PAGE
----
New Details on Asteroid Strike That Killed Off the Dinosaurs

    15 September, 2019

    Researchers say they have discovered new details about the day an asteroid hit Earth and killed off the dinosaurs.

    Scientists believe the asteroid struck the Earth about 65 million years ago near what is today Mexico's Yucatán Peninsula.

    The force of the massive asteroid crash is estimated to have been equal to the strength of about 10 billion nuclear bombs. The U.S. Space Agency NASA has estimated the strike created a huge crater about 180 kilometers wide and 900 meters deep.

    The event is believed to have caused widespread wildfires, earthquakes and ocean waves, or tsunamis. It also released chemicals into the atmosphere, leading to severe cooling that harmed many living things.

    Lead author of the study Sean Gulick, a research professor at The University of Texas at Austin Jackson School of Geosciences (right), with co-author Joanna Morgan, a professor at Imperial College London, on the International Ocean Discovery Program
    Lead author of the study Sean Gulick, a research professor at The University of Texas at Austin Jackson School of Geosciences (right), with co-author Joanna Morgan, a professor at Imperial College London, on the International Ocean Discovery Program

    Scientists blame this climate-changing event for causing the extinction of more than 70 percent of plant and animal life. In addition, all dinosaurs, that were not bird-like, died out.

    The crater remained hidden until the late 1970s, when it was first discovered beneath the ocean by a team searching for petroleum. The theory about an asteroid causing the extinction of the dinosaurs was first presented by two American scientists in 1980.

    Studies based on materials collected over the years from off the coast of the Yucatán Peninsula led most scientists to agree that an asteroid struck in that place. In 2016, a team went to the area to drill down into the ground beneath the crater to bring up rock samples.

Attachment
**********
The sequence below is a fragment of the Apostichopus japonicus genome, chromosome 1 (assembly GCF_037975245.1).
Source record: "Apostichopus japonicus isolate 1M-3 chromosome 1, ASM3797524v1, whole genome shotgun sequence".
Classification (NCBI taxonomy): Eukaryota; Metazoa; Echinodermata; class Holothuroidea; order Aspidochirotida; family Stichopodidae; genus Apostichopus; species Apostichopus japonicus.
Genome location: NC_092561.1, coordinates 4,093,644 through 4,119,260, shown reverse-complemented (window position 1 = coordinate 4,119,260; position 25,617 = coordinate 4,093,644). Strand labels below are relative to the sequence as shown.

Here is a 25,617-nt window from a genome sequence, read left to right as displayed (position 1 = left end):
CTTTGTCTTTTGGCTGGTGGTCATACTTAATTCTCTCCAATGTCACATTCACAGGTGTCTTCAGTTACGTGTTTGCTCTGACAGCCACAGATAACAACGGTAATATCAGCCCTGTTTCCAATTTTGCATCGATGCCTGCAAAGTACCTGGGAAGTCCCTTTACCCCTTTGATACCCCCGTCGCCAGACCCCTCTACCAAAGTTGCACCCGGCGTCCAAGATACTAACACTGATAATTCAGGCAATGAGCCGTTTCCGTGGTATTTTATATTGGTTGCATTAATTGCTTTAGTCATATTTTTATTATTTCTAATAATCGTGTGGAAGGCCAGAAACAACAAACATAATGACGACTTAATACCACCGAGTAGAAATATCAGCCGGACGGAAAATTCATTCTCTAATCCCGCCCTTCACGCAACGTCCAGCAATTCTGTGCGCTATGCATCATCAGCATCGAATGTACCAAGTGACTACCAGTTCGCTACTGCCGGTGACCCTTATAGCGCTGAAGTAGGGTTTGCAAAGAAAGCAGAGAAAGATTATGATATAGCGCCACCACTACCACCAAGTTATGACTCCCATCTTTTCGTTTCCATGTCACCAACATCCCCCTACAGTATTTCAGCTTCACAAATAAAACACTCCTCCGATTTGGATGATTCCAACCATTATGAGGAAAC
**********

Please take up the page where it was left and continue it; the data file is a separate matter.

One of the leaders of that team was Sean Gulick, a research professor at the University of Texas Institute for Geophysics. He also led a new study that researchers say provides more evidence and details about the destruction caused by the asteroid.

    The study involved the examination of more than 130 meters of rock believed to have built up in the seconds and hours after the asteroid strike. The findings were recently published in the Proceedings of the National Academy of Sciences.

    "It's an expanded record of events that we were able to recover from within ground zero," Gulick said in a statement. "It tells us about impact processes from an eyewitness location." He added that the rock record "offers the most detailed look yet" into the period immediately after the asteroid impact.

    The researchers noted that the buildup of material was one of the largest in Earth's history. The materials and formations in the rocks provide evidence of what was happening in the environment right after the event.

    By examining the rocks, the team found evidence that most of the material that filled the crater after the strike was produced where the impact happened. This included materials that were vaporized from the blast. Some of the material was carried in by seawater pouring back into the crater from the surrounding Gulf of Mexico.

    The researchers also found evidence of burned material, sulfur and dust. They believe these substances were vaporized and entered into the atmosphere. They said that these substances blocked the sun's heat and caused the Earth to cool.

    The team also found material they believe came from the fungal breakdown of wood within or just above layers of sand. This also showed signs of trees and plant life being drawn into the crater by resurging waters, likely caused by a huge wave, or tsunami.

    Sean Gulick said the evidence suggests that a large heat blast, followed by a period of intense cooling killed off the dinosaurs. "We fried them and then we froze them," he said.

    Gulick noted that the study provides clear evidence that the dinosaurs did not die from the asteroid impact. Instead, the research suggests they did not survive the resulting climate conditions.

    "The real killer has got to be atmospheric," Gulick said. "The only way you get a global mass extinction like this is an atmospheric effect."

    I'm Bryan Lynn.

    Bryan Lynn wrote this story for VOA Learning English, based on reports from the University of Texas at Austin, PNAS and NASA. Mario Ritter Jr. was the editor.

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    Words in This Story

    asteroid n. a rocky object that goes around the sun like a planet

    crater n. a big hole

    extinction n. when a type of animal no longer exists

    drill v. make holes in hard materials with a machine

    impact n. the force or action of one object hitting another

    location –n. a specific place

    vaporize v. to turn from a solid or liquid into a gas

    fungal adj. caused by a fungus

    resurging adj. the rising again into activity